Wednesday, April 21, 2010

Ryker Schemerhorn

Ryer Schermerhorn was born in Schodack, Rensselaer County, N. Y., and when he was quite young his father moved from the latter place to Deerfield, Oneida County. He was a tanner, shoemaker and farmer.

Notes on the Family of Ryer Schermerhorn by Mrs. Hibner
I used to sleep under the blue and white bed spreads woven by Grandmother Schermerhorn. I remember how I used to look with interest at the samplers, herbariums and autograph albums of my Aunts Julia and Louise. They with Aunt Harriet were educated at Whitestown Seminary, and Louise became a teacher. These three left no children but lavished a world of love and care on their brother William's children. As one of these latter, I like to write of them. … I quote from an obituary of Aunt Harriet: "Her house was always full of the children of relatives and friends, and it was during the years spent in this devoted Christian house, that Rev. Avery Schermerhorn, now of Gilbert's Mills, N. Y., and Charles, now preparing at Hillsdale College, were placed upon God's altar, for future usefulness in the ministry. Space will not allow me to speak of the wonderful Christian influence of the home over which our sister presided. It was the resultant spiritual force of prayer, praise and prophecy combined. Though she rests from her labors, her works move grandly on, and through tears of hopeful sorrow, her family and friends look up to exclaim 'Precious in the sight of the Lord is the death of His Saints.' More than one grateful tribute has been written to that household, 'For influence, silent, yet the mightiest, of daily life fulfilling daily prayer.'"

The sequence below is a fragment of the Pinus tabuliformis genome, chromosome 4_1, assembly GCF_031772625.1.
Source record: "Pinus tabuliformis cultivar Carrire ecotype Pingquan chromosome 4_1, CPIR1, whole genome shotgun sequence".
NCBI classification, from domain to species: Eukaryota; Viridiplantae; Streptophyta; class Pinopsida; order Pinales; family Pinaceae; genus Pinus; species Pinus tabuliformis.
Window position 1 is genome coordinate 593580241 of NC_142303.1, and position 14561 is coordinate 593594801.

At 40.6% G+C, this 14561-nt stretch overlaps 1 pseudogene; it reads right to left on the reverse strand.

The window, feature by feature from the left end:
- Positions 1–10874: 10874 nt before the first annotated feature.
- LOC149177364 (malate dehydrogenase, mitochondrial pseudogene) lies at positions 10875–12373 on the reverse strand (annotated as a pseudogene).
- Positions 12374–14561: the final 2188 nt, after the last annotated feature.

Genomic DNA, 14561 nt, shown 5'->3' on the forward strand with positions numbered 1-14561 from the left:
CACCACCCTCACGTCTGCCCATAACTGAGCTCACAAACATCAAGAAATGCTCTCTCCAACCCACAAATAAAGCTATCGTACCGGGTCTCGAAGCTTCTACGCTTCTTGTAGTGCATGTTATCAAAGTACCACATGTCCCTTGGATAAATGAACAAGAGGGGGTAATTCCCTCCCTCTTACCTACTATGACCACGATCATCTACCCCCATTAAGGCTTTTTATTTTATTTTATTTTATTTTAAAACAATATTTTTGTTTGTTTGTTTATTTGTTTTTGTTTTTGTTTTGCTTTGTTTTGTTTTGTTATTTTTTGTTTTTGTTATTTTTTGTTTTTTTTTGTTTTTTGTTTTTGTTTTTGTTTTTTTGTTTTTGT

Aunt Julia was a member of the Free Baptist Church at Ellington for nearly fifty years. "Her life was beautiful and radiant beyond description," wrote one who loved her well, "because of her unselfishness." Her hospitality was proverbial. Like Martha she was often encumbered with much serving, but she had Mary's love and devotion to the Master.

"I see her as I saw her standing first,
Within the low-ceiled, vine embowered room,
Through whose unused leaf-curtained doorway burst
The dear old-fashioned roses' sweet perfume.

And beauty born of being good was hers,
The charm of cheerful sweet self sacrifice
Of labor for love's sake through patient years,
Such beauty as the touch of time defies.

My girlish heart went out in quick response
To hers that beckoned in her smiling eyes,
Staunch friends, congenial comrades we at once,
Our interest one, and one our sympathies.

I see her as from room to room she moved
Performing homely tasks with fingers deft.
Her presence made the house the home beloved,
Her absence left it of its soul bereft."

Thus wrote another who loved her. In the late autumn of her life she became the wife of Bradley Boss, the widower of her sister Harriet.

The three sisters who passed so much of their lives together sleep side by side in the cemetery in Kennedy on the banks of the Conewago.

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